Hinduism Today’s April-May-June issue is now available online. You can also download our free Hinduism Today app and get the entire magazine in a mobile-friendly format for your device here. The Hinduism Today production swamis are just now wrapping up the work on the July-August-September issue. This issue will contain articles from our new team of teenage writers. Shaina Grover, age 16, writes about her uncle’s Hindu wedding because of the Covid pandemic. There were eight family members at the wedding and 200 guests on Zoom. Sanjeevani Dedge, age 12, writes about the Maharashtrian tradition of building a mud fort on Divali in honor of the king Shivaji. Ridvij Holay, age 15, writes about John Adams, a founding father and the second president of the US, and his defense of Hinduism against Christian theological criticism.
Farm News
The monastery recently acquired two food dehydrators for processing noni. We use the machines during sunny days when they can fully run off solar power. It takes 20 pounds of noni fruit to make two pounds of noni powder, which will be a new product, sold in bulk and in capsules. We also used the dryer to make our first batch of “sun-dried” tomatoes.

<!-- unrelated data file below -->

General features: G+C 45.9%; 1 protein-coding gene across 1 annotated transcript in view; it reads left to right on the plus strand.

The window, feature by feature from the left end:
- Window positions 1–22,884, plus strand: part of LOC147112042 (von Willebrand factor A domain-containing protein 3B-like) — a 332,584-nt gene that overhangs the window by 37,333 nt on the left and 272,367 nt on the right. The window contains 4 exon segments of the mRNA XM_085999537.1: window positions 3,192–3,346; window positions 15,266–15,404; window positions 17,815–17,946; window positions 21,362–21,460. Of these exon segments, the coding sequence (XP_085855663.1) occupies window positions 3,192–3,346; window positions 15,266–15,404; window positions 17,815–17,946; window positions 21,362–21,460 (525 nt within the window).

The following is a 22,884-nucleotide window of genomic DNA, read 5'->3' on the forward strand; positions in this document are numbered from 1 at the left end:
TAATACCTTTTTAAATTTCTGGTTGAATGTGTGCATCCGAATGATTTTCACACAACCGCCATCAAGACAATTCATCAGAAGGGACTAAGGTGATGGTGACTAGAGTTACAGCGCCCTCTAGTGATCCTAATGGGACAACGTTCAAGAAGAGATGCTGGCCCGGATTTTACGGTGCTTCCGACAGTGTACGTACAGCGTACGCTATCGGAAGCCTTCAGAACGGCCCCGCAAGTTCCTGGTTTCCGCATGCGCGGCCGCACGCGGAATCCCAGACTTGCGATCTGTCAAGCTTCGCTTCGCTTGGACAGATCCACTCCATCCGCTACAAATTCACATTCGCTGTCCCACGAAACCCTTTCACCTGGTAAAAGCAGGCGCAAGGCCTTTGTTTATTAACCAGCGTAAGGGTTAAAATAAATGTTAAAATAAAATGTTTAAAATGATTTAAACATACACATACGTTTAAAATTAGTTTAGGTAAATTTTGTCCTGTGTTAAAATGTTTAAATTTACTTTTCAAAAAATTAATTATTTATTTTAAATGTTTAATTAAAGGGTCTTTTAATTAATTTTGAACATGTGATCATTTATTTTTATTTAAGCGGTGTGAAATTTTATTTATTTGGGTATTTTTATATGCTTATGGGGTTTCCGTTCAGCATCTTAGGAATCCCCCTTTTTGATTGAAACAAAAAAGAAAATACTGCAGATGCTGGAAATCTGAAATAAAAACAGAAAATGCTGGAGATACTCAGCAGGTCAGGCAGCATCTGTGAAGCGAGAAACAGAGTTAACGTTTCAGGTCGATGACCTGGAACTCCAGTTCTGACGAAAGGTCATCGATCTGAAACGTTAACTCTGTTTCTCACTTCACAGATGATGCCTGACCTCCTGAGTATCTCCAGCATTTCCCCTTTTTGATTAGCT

Dealing with Calcite Deposits
Extensive accretions at the top of a pillar
Deposits along the northeast corner of the roof sunshade
A silpi carves out a joint for treatment
Two joints cleaned and resealed with waterproof grout
Months after the roof and sunshade of Iraivan temple were completed (14 years ago), we noticed the development of white deposits on the underside of the roof along the joints in the stone. These were most prominent under the projecting sunshade, with unsightly stalactites several inches long forming in many places. There were also areas of wide deposits a sixteenth to a eighth of an inch thick along vertical and horizontal surfaces below the roof.
The cause, we learned, was water leaching calcium hydroxide out of the mortar between the stones, then reacting with carbon dioxide in the air to form calcium carbonate—the rock-hard white substance accumulating on the stone surfaces. We’ve seen it in temples in Sri Lanka. It is even more problematic on Kauai, where it rains almost daily. It is a common problem with any concrete structure and with tile floors or stone constructions using cement mortar. Calcite deposits are a major issue in the mining and chemical industries. A similar process gives rise to the huge stalactites and stalagmites found in limestone caves.
Our primary approach is to stop water coming through the grout joints and forming the deposits. The silpis have been at work on this for several months, chiseling into each mortar joint at roof level and filling it with waterproof cement.